We should make an act of contrition before confession, and not only then, but every evening after the examination of conscience; we should make one immediately after any fault committed, above all when in danger of death; for we know not when God will call us to judgment, or whether we shall then have the grace to receive the sacrament of Penance with proper preparation.

III. ON THE PURPOSE OF AMENDMENT

The purpose of amending our life is as necessary for the remission of sin, as contrition; for how could he obtain forgiveness from God, who has not the determination to sin no more? The will to sin cannot exist with the hatred of sin.

What is necessary for a firm purpose?

A firm purpose of amendment requires: the determination to avoid sin; to flee from all occasions that might bring the danger of sinning, all persons, places, societies in which we usually sin; bravely to fight against our evil inclinations and bad habits; to make use of all means prescribed by our confessor, or made known to us by God Himself; to repair the injustice we have done; to restore the good name of our neighbor, and to remove the scandal and enmity we have caused.

Who, then, have no true purpose of amendment?

Those who do not truly intend to leave the frivolous persons with whom they have associated, and committed sin; to remove the occasions of cursing, swearing, drunkenness, and secret sins, etc.; who have the intention to borrow or to contract debts which they know they cannot pay, or do not even care to pay; to squander the property of their wives and children, letting them suffer want; to frequent barrooms, or saloons, fight, gamble, indulge in vile, filthy conversations and detraction, murmur against spiritual and temporal superiors, throw away precious time, and bring, even compel others to do the same. The saloon-keepers, who for the sake of money allure such wretched people, keep them there, and what is still worse, help to intoxicate them, participate in their sins.

IV. ON CONFESSION

Confession is a contrite acknowledgment of our sins to a priest who is duly authorized, in order to obtain forgiveness. This acknowledgment of our sins is an important and necessary part of the holy Sacrament of Penance.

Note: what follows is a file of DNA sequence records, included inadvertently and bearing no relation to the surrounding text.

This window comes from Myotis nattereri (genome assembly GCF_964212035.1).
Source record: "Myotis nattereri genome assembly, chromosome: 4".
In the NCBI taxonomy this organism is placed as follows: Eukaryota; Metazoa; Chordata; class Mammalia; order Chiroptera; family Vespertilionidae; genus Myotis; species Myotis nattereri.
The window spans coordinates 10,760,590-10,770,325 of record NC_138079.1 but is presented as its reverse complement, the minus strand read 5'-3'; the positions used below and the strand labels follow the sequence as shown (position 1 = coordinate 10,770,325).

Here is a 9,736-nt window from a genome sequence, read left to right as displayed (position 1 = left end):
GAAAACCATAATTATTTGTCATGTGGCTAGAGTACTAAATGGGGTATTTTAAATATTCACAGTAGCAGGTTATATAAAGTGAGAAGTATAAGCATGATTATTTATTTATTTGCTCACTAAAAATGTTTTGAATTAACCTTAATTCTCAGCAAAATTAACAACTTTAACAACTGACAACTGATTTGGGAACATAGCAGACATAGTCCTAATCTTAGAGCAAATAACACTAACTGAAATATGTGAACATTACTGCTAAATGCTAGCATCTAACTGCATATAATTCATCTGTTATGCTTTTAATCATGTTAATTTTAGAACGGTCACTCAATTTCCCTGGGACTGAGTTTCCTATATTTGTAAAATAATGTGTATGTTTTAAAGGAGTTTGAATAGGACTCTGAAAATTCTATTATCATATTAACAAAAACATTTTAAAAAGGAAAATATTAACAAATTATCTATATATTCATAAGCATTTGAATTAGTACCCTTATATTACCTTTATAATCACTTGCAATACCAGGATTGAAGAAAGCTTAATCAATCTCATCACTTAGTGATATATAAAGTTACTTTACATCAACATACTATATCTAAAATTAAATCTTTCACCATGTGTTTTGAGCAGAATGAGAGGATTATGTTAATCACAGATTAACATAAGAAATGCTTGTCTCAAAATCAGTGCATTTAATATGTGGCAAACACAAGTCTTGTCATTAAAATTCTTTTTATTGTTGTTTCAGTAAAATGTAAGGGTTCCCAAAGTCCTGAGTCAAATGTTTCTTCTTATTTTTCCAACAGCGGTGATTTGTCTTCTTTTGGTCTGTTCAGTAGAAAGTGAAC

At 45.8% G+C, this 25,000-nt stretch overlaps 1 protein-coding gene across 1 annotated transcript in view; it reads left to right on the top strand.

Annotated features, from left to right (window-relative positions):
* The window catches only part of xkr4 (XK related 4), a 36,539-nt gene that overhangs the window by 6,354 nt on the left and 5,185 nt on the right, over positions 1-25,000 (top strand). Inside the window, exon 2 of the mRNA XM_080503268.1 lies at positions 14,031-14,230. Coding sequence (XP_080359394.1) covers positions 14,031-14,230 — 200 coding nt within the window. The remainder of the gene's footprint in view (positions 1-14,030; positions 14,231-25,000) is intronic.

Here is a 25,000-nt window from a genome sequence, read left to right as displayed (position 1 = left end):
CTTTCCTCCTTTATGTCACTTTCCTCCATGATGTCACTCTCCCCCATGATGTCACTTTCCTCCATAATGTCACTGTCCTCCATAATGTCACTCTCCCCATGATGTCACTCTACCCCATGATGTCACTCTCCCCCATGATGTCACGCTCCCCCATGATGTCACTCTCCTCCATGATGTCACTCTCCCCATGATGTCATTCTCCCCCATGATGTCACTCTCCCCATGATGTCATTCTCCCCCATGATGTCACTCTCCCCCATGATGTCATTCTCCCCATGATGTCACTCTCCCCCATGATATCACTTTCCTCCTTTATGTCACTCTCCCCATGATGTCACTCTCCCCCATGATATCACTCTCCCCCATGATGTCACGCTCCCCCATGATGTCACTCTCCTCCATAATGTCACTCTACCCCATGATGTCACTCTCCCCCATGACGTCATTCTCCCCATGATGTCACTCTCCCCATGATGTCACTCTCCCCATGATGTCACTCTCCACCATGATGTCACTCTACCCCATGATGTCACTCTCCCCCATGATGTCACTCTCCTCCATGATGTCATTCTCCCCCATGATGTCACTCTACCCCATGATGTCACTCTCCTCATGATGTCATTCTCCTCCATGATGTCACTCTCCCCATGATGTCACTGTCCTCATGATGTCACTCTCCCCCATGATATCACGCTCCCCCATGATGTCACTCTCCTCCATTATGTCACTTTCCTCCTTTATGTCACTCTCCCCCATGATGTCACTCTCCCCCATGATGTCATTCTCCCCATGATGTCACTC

Even in the Old Law, a certain kind of confession was prescribed and connected with a sacrifice, called the sacrifice of Atonement; but the forgiveness of sins was effected only through faith in the coming Redeemer, towards whom this sacrifice pointed (Lev. 5:5-6; Num. 5:7; compare Mt. 3:6). In the new Law, Christ gave to the apostles and their successors, power to forgive, and to retain sins (Jn. 20:21-23), and in doing so made them judges. Without confession on the part of the sinner, they cannot act as judges, and do justice in regard to giving punishment and remedies (Conc. Trid., Sess. XIV can. 6), and as the sinner is but seldom able to make an act of perfect contrition, which obtains the forgiveness of sin without confession, it was necessary that the most merciful Lord, as the Roman Catechism says (de poen. 5. 36), through the means of confession to the priest, should provide in an easier manner for the common salvation of man. Confession, at the same time, is the best means of bringing man to a knowledge of his sins and of their malice. Therefore, even Adam was obliged to acknowledge his sins, and in the same way Cain was asked by God concerning his brother’s murder, although God, the Omniscient, knew the sins of both. The desire to ease the troubled conscience, seems born in man. Thus David says of his crime: Because I was silent, my bones grew old, whilst I cried out all the day long (Ps. 31:3); and in the book of Proverbs it is said; He that hideth his sins, shall not prosper: but he that shall confess and forsake them, shall obtain mercy (Prov. 28:13). Constant experience in life verifies these words, and heretics could not entirely abolish private confession, though they rejected the Sacrament of Penance.